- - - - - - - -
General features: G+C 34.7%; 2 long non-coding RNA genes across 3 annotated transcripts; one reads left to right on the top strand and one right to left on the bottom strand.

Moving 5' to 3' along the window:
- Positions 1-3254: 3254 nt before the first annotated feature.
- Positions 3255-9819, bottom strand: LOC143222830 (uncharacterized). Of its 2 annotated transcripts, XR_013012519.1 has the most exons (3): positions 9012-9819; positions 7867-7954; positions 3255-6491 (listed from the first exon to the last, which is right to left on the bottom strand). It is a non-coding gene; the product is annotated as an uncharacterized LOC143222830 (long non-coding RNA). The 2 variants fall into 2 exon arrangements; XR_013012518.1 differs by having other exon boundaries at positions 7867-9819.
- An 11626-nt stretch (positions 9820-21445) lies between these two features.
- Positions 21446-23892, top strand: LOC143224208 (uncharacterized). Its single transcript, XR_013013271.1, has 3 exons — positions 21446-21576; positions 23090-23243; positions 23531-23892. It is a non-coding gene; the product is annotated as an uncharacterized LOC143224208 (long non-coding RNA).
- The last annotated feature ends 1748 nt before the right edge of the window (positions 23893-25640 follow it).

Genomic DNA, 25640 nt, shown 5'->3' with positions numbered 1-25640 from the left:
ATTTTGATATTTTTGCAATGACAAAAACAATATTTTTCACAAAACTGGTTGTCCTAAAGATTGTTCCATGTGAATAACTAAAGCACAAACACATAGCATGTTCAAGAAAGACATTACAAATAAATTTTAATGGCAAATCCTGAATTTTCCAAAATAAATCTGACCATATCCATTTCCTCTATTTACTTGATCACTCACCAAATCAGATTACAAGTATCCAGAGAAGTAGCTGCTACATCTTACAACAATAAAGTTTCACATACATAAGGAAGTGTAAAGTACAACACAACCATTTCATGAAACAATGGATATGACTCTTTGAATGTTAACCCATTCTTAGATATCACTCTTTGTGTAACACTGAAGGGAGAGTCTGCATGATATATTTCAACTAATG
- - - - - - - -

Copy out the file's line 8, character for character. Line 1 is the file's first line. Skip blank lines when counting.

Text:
Genomic DNA, 25640 nt, shown 5'->3' with positions numbered 1-25640 from the left: